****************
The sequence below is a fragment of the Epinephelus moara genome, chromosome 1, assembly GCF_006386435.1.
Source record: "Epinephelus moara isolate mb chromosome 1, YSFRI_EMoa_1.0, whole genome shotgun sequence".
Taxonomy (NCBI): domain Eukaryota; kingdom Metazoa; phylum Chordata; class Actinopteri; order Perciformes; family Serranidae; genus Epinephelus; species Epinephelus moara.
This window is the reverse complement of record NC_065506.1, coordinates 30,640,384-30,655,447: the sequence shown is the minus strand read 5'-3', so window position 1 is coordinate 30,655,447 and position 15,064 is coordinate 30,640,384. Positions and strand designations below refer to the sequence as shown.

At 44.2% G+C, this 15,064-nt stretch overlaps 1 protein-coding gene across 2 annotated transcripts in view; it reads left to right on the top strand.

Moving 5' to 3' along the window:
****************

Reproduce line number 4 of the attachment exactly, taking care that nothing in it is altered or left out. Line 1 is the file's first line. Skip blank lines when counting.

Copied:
This window is the reverse complement of record NC_065506.1, coordinates 30,640,384-30,655,447: the sequence shown is the minus strand read 5'-3', so window position 1 is coordinate 30,655,447 and position 15,064 is coordinate 30,640,384. Positions and strand designations below refer to the sequence as shown.